32-123Professor Patrick Henry Winston ’65, SM ’67, PhD ’70

It is the middle of July, so I’m thinking about changes to my fall subject, 6.034, Introduction to Artificial Intelligence. Over the coming weeks, I’ll be writing some new demonstration programs and planning what to put on the blackboards in 32-123.

The blackboards? Yes, the blackboards. I’m a little old fashioned. I use blackboards as the pièce de résistance and treat computer projections as condiments. I think I’m in good company because lecturing superstars such as Donald Sadoway and Charles Leiserson likewise limit their use of computer projections.

When I ask colleagues who lecture exclusively with projections why they do it, they all say it is because they can cover more material.

Can’t get enough on a projection? Use a smaller font. Can’t get enough on 25 projections? Just press the PgDn key faster.

They confuse covering more material with teaching more material.

I recently asked 100 people* if they talk to themselves when they think; all said yes. Then, I asked them if they were aware of having more than one such conversation at one time; all said no.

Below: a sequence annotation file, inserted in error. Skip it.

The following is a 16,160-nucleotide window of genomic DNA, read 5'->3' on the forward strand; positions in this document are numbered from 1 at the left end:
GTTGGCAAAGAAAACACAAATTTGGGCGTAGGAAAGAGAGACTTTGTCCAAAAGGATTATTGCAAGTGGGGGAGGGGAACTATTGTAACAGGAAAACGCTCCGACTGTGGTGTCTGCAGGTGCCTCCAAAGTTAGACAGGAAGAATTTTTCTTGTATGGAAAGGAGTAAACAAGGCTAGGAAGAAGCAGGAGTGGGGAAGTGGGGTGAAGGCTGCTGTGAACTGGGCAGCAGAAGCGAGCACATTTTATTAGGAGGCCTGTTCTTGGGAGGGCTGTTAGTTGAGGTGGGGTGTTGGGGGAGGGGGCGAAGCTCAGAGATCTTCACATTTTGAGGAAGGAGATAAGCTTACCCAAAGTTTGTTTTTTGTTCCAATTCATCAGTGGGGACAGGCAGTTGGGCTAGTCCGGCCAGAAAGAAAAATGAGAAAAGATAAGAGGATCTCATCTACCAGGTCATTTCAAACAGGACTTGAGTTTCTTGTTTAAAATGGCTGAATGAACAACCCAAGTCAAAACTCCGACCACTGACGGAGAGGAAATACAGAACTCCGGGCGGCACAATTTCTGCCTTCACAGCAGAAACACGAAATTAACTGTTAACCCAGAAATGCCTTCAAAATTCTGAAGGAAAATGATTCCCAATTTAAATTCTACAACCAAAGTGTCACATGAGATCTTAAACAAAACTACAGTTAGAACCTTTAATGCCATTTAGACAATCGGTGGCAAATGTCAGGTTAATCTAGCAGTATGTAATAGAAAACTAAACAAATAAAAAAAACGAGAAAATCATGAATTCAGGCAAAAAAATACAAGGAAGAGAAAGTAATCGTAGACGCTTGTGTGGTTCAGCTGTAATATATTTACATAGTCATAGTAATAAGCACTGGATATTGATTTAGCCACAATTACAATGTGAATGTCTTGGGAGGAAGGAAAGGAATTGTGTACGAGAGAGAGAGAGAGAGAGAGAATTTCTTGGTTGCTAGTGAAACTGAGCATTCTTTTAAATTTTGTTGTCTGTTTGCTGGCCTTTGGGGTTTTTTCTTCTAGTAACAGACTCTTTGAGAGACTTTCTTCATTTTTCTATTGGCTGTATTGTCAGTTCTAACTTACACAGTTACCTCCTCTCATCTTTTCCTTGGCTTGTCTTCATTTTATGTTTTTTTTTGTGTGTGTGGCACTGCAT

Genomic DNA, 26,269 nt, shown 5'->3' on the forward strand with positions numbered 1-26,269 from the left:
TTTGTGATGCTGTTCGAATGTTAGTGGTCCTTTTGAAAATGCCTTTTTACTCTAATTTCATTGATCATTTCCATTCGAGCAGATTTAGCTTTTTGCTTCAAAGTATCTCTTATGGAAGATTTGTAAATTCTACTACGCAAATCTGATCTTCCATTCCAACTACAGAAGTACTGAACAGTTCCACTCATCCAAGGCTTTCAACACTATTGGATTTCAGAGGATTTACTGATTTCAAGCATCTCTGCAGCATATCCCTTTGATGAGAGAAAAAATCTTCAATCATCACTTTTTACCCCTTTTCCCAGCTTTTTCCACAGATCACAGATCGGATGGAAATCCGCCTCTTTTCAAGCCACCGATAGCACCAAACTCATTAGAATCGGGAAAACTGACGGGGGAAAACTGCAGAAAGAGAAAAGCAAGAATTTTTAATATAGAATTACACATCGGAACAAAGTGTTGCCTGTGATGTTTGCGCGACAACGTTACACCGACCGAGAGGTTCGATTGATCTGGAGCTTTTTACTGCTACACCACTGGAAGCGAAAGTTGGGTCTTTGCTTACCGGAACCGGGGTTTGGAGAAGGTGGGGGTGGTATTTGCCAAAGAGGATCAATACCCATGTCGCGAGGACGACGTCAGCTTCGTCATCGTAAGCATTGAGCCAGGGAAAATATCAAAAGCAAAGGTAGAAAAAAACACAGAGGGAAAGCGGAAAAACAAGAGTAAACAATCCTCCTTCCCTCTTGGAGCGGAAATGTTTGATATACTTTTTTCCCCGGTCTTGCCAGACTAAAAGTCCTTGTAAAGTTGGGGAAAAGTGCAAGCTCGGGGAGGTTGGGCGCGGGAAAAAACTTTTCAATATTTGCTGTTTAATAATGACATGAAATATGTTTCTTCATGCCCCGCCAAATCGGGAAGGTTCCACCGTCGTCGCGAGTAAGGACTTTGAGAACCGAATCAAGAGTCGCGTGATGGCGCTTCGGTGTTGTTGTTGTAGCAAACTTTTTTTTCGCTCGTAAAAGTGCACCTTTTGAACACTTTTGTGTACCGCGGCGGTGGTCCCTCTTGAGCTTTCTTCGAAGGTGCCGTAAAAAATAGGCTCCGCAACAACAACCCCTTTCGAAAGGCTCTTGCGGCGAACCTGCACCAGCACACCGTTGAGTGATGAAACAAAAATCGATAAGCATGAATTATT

Evidently, our language faculty is serial, not parallel, and it has limited computational capacity. If you jam our language faculty by supplying too many words, the listener or reader won’t have anything left with which to think. Fast-talking salespeople know this.

When I use a blackboard, the material flows out at about the speed at which it can be absorbed. Students not only see it, they think about it. Speaking as an MIT-educated Electrical Engineer, there is a good impedance match.

There is a lot more I could say on the topic, but I remind myself, I better not use too many words.

* Actually, I didn’t ask 100 people. I asked 10 people; then, I used a research technique I learned from a philosopher friend of mine. I found a comfortable chair and imagined what it would be like to ask 100 people.